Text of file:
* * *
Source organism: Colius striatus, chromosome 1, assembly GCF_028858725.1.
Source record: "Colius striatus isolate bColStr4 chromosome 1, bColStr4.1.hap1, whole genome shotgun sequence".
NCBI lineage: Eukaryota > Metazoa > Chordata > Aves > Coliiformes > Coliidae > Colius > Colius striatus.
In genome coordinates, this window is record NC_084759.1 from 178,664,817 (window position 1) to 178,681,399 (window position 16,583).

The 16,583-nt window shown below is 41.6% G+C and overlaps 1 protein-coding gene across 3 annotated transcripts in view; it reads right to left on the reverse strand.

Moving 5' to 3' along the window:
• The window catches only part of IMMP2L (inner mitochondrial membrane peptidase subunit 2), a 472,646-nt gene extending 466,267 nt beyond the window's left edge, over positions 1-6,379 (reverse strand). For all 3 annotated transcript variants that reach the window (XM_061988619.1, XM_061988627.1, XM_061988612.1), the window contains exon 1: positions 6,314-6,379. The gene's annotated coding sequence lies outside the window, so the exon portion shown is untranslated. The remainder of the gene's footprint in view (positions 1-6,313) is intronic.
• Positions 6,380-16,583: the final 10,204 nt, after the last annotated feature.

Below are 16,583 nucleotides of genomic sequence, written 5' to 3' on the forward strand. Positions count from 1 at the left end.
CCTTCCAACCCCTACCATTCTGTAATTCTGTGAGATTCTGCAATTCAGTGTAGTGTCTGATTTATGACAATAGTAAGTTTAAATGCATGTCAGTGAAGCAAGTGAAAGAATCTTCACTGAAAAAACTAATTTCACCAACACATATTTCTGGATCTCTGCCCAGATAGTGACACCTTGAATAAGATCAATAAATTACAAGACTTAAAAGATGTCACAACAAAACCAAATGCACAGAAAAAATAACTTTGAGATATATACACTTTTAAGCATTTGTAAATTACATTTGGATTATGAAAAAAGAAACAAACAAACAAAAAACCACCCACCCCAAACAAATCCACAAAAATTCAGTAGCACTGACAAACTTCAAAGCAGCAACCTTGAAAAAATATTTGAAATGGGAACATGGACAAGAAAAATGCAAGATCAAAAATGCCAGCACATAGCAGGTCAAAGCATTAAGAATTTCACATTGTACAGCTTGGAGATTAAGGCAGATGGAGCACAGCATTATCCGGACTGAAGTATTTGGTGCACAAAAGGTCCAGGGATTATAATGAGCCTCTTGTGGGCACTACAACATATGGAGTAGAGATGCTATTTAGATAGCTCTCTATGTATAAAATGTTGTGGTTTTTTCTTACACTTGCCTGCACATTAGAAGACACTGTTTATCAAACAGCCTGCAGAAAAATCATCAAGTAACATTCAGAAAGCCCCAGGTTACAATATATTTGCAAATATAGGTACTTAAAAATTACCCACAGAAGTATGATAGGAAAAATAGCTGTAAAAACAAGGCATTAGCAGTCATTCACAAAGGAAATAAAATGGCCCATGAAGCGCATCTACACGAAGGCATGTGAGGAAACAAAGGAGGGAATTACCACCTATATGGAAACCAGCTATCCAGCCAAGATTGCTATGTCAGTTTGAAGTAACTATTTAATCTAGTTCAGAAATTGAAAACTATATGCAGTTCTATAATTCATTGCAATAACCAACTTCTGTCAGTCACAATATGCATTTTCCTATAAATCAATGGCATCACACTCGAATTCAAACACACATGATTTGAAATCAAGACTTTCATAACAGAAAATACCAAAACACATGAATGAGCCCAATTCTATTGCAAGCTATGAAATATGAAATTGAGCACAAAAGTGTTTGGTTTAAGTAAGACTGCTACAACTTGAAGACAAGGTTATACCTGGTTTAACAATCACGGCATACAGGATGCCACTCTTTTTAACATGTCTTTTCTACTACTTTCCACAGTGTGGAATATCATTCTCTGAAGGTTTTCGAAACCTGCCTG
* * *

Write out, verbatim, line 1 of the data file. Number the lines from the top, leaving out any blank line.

Source organism: Colius striatus, chromosome 1, assembly GCF_028858725.1.